Population Pollution

If we assume that human population growth is accompanied by strict curbs on environmental abuses, there remains the unresolved problem of population pollution. This is defined as the consequences, mental and physical, of life in a world vastly more populous and technologically more complex than our present one.

Population pressure on forest resources leads to land erosion; one of the major causes of the 1981 flood in Sichuan was attributed to excessive logging activities. ... Problems resulting from population pressures on industrial development include industrial and environmental pollution and unemployment.

Population growth is the increase in the number of people living in a particular area. Since populations can grow exponentially, resource depletion can occur rapidly, leading to specific environmental concerns such as global warming, deforestation and decreasing biodiversity.

Population growth has an adverse effect on the atmosphere. As the population increases more Co2 is released, which also increases the number of vehicles on a grand scale , which causes air pollution.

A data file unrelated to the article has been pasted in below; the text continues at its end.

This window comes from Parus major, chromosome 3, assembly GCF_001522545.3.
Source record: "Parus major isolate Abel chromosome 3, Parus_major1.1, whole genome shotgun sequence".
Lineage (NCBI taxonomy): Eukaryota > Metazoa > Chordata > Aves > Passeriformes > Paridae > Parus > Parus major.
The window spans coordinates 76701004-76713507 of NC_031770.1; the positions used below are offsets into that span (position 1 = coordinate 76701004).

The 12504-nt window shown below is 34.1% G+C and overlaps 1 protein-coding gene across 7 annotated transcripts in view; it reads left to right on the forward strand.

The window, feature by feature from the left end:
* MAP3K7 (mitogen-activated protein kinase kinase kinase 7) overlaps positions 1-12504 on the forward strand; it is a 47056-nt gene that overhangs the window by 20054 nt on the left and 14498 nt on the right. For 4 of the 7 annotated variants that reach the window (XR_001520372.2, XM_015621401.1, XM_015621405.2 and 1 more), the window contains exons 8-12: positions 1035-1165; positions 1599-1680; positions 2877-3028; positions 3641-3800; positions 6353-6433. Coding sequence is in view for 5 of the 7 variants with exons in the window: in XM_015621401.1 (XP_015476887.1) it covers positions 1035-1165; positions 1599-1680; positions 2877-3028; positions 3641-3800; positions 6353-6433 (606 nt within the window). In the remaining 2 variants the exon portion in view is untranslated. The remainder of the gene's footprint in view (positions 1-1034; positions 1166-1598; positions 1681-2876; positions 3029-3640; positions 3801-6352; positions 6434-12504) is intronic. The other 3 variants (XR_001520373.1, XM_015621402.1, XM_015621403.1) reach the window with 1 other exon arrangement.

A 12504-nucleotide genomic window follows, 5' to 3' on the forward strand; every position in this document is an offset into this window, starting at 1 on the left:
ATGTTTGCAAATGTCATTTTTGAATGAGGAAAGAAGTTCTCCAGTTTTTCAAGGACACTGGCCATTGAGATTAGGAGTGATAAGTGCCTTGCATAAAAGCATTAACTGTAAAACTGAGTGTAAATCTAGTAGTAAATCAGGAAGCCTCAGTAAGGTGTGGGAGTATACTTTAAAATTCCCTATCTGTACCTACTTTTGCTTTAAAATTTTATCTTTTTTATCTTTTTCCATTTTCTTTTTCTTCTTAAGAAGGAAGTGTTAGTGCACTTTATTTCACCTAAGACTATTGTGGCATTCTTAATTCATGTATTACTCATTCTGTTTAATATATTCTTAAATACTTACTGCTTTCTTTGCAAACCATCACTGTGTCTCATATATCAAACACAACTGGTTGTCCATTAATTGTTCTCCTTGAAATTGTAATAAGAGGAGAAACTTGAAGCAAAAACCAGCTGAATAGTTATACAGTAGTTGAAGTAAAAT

The rapid increase of human population is putting an incredible strain on our environment. ... The demands that this growth places on our global environment are threatening the future of sustainable life on earth. One of the largest environmental effects of human population growth is the problem of global warming.

Other problems associated with overpopulation include the increased demand for resources such as fresh water and food, starvation and malnutrition, consumption of natural resources (such as fossil fuels) faster than the rate of regeneration, and a deterioration in living conditions.

Population growth set to significantly affect ecosystem services. Changing land use can have a significant impact on a region's vital ecosystem services, a recent research study has revealed. Large increases in urbanisation can lead to more concrete and asphalt reducing an area's flood mitigation services.

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